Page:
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Ontario
Deborah Margo
DEBORAH MARGO in Ottawa 10/11/11
October 11, 2011

It must be fall. On my bike rides along both sides of the Ottawa River, I have observed the predominant art threads to be those of gathering, preserving, collecting, and ordering. For example, for a long time the Bytown Museum sat in obscurity, nestled between Parliament Hill and the formidable Rideau lock system, and flanked by the Chateau Laurier. Easy to miss, things began to change in mid-2009 when Christopher Davidson curated Justin Wonnacott’s Somerset to challenge received ideas of what Ottawa is within and beyond the tourist circuit. More recently Hidden Treasures continued to probe, taking on the Museum’s deep vaults, only to find expertly presented curios accompanied by lengthy labels following a standard descriptive museum practice and attempts at a fictional narrative to animate the objects. A wonderful opportunity, yet what drew the respected list of curators to their choices? Unfortunately, on the day I visited, the rooms were stuffy and airless. 



(In)habitus: The Art of Collecting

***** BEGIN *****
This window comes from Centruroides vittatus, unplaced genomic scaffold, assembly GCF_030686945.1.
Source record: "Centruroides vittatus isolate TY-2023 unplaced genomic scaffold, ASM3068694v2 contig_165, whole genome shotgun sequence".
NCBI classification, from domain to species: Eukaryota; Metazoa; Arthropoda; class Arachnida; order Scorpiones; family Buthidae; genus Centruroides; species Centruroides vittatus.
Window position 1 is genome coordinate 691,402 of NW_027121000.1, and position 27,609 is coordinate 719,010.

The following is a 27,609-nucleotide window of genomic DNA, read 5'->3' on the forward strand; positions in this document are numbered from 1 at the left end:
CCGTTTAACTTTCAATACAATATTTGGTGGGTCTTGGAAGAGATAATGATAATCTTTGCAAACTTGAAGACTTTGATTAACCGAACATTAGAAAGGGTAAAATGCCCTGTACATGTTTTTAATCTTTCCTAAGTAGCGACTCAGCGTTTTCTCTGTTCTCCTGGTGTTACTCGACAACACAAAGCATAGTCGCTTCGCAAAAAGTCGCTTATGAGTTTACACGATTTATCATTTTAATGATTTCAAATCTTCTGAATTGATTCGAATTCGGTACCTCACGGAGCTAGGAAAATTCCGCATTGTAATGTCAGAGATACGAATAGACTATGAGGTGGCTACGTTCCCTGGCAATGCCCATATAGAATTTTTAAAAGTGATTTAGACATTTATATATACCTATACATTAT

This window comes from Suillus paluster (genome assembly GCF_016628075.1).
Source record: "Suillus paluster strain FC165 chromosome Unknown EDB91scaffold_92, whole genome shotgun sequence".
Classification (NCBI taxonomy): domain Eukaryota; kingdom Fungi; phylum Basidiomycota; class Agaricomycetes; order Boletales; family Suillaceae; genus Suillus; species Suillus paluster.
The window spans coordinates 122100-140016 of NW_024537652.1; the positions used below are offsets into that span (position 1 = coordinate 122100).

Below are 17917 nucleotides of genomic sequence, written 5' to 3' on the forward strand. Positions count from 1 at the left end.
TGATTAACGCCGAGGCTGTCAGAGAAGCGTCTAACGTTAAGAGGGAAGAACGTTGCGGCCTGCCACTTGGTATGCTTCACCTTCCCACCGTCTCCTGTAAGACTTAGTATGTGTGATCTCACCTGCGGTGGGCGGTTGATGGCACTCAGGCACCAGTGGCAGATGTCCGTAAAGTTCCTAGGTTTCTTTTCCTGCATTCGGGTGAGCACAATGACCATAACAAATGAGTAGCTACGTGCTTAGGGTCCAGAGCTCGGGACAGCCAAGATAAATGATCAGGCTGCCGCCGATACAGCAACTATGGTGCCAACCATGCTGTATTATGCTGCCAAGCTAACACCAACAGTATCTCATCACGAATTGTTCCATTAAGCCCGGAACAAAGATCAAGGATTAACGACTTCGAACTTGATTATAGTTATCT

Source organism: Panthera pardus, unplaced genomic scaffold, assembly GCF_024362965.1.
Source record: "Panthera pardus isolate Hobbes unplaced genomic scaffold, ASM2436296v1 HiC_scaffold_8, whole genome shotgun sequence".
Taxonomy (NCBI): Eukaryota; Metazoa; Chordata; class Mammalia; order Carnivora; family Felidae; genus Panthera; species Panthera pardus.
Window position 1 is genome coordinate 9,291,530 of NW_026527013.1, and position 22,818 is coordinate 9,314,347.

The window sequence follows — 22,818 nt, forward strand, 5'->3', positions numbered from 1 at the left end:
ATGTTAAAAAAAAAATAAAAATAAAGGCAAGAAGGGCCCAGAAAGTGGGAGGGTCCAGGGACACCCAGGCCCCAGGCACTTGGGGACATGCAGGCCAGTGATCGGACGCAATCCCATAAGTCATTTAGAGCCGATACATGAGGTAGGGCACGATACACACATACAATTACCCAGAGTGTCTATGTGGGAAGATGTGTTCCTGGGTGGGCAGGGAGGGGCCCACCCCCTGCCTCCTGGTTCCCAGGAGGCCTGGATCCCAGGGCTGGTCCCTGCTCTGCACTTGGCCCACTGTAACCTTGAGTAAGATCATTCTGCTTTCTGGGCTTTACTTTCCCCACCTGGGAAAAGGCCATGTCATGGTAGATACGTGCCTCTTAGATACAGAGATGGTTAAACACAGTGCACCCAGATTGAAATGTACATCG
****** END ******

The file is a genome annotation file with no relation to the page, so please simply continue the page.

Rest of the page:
On the other side of the locks, and a stone’s throw from the National Gallery, Blink (home of a former cannonball depot) had its doors wide open with fallen leaves blowing across the diminutive space’s floor. Open from June to mid-October, this artists cooperative packs in a whirlwind exhibition season. Their budget is ridiculous – close to non-existent – yet their programming is more ambitious each year. One gripe, though: three to fours days per exhibition is too short! (In)habitus: The Art of Collecting is unabashedly nostalgic and melancholic, containing fictions of objects taken from the personal collections of the gallery members, all selected, ordered, and arranged by emerging curator Diane Bond. Ownership and authorship are challenged, and instead the space is permeated by a poetic experience of glimpses. One wants to linger.



Louise Borgeois, Echo IV,  2007, bronze, painted white, and steel (courtesy Cheim & Read Gallery and Hauser & Wirth Gallery, © Louise Bourgeois Trust, photo: Christopher Burks)

Across the street, Louise Bourgeois’ legacy is honoured by three rooms of her work at the National Gallery. As a longstanding part of the permanent collection, five of her early wood Personages have often been exhibited yet never like this. Joined by multiple other sculptures from the series thanks to the Louise Bourgeois Trust, they rise directly – daringly – from the floor,  no obvious plinths or metal supports for these totemic, humane presences. And so it continues with the pacing of her later Echos bronzes where the work is again fittingly installed and illuminated. Visual connections are made between different periods of work, highlighting her ability to make images combining pathos and a wry sense of humour. 



Véronique Guitard